Leading Asian American Organizations Unite to Demand Congress End Mass Warrantless Spying of Americans
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A Coalition of 52 organizations led by Asian American Scholar Forum, Asian Americans Advancing Justice - AAJC, Chinese for Affirmative Action, and Stop AAPI Hate calls for significant reforms to Foreign Intelligence Surveillance Act
Washington, DC – A national coalition of 52 Asian American and allied organizations today issued a letter calling on Congress to oppose the reauthorization of Section 702 of the Foreign Intelligence Surveillance Act (FISA) unless it implements comprehensive reforms to end its misuse. Led by the Asian American Scholar Forum, Asian Americans Advancing Justice – AAJC (Advancing Justice – AAJC), Chinese for Affirmative Action (CAA), and Stop AAPI Hate, the coalition’s emergence is an unprecedented signal from Asian American communities that they will play a significant role in the fight to end mass warrantless spying on Americans enabled by FISA.
Section 702 grants intelligence agencies broad authority to collect the communications of foreigners abroad who use U.S. communications platforms. But as currently written and interpreted, it enables unfettered, warrantless, and discriminatory surveillance that encroaches on the privacy of everyday Americans in the U.S. and abroad. Recent revelations show that a litany of unlawful “backdoor” warrantless searches for Americans’ communications under Section 702 by government agents have been used for purposes unrelated to national security, including targeting of political activities and surveillance informed by racial animus.
“Unjust government surveillance is a growing threat to all Americans’ freedom and civil liberties, and Asian Americans are no exception,” said John C. Yang, President and Executive Director of Asian Americans Advancing Justice – AAJC. “An increasing number of government leaders are using geopolitical tensions with the Chinese government and other countries to justify mass spying, racial profiling, and discrimination of innocent people. Today, Asian American communities are showing up united in the fight to stop warrantless government surveillance practices. We must be invested in the fight to reform Section 702 of FISA because our privacy, our civil rights, and our civil liberties are at stake.”
“From the incarceration of Japanese Americans during World War II to the modern day unjust prosecutions of Chinese Americans and immigrants, our country has a centuries-long history of treating Asian Americans as ‘perpetual foreigners’ and unfairly scapegoating us as economic or national security threats,” said Gisela Kusakawa, Executive Director of Asian American Scholar Forum. “This enduring, harmful ‘perpetual foreigner’ narrative is now colliding with the current wave of anti-Asian xenophobia and bigotry — creating a dangerous environment in which Asian Americans are extraordinarily vulnerable to warrantless government surveillance and profiling. We need to reexamine the national security apparatus and broad surveillance authorities that have already led to unjust accusations, destroyed careers, and shattered lives — and will continue to do so unless we work towards lasting change, accountability, and appropriate safeguards for our communities.”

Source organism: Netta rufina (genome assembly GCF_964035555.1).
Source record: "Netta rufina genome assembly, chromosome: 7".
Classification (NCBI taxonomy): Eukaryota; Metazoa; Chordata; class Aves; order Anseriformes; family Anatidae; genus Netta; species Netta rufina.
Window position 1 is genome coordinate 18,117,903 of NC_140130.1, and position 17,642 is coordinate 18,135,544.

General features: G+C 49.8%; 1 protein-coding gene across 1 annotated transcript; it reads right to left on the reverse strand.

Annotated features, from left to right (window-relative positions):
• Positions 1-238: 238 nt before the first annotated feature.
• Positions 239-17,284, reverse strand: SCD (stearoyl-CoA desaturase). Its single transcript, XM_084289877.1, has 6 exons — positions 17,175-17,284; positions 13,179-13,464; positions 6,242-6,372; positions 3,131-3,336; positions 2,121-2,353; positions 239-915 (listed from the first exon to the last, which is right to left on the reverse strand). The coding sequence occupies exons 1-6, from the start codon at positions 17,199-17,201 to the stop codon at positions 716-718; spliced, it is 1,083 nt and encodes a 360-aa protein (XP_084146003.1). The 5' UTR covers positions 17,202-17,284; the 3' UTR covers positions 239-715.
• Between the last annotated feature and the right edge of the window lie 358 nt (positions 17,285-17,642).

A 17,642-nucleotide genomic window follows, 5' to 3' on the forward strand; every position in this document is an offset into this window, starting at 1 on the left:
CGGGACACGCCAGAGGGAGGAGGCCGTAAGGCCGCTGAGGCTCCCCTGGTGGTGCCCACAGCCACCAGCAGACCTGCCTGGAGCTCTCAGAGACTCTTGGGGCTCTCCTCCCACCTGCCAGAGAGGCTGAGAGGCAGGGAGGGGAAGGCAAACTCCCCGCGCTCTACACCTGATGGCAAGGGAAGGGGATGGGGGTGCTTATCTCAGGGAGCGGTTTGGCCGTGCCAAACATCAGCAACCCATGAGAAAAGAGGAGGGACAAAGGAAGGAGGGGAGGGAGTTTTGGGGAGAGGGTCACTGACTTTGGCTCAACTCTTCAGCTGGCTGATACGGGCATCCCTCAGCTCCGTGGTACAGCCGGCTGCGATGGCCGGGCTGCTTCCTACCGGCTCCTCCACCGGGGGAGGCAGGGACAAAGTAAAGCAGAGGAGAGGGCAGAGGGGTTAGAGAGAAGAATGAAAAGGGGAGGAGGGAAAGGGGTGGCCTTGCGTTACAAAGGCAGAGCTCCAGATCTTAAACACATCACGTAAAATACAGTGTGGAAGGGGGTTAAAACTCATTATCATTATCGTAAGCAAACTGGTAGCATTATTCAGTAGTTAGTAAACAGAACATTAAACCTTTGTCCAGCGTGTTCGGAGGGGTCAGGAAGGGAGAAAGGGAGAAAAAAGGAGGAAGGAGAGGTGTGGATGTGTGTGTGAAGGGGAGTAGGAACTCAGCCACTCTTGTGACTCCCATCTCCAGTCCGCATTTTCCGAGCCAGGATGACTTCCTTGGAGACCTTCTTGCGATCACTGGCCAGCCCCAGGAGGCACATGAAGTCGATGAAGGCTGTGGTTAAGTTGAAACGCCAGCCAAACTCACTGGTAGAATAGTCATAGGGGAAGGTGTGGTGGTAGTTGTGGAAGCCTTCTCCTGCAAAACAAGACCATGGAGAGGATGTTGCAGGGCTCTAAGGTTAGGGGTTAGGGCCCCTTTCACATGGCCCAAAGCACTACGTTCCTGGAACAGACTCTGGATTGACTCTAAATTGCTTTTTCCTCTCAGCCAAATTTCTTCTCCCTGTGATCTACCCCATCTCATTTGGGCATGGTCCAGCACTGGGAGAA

The coalition calls on Congress to enact the following reforms:
- Require a warrant to access Americans' communications: Congress should mandate the government to obtain a warrant before searching Section 702 data or other Fourth Amendment protected information.
- Bolster judicial review of foreign intelligence surveillance: Reforms should be enacted to increase transparency and enhance the accuracy of the government’s submissions to the FISA Court, ensuring that the court can make informed decisions.
- Place reasonable limits on the scope of surveillance: Congress should ensure that surveillance under Section 702 is specifically targeted at individuals reasonably likely to possess information of genuine intelligence value.
"Section 702 must undergo a comprehensive overhaul to protect the rights of Asian Americans and all citizens,” said Cynthia Choi, Co-Founder of Stop AAPI Hate and Co-Executive Director of Chinese for Affirmative Action. “Without these reforms, Asian American communities will continue to feel unsafe and unwelcome in their own country. Our shared commitment to justice and equality demands that we address the systemic shortcomings within our national security programs and foreign intelligence surveillance authorities, ensuring that the principles of fairness and individual liberty prevail over prejudice and discrimination."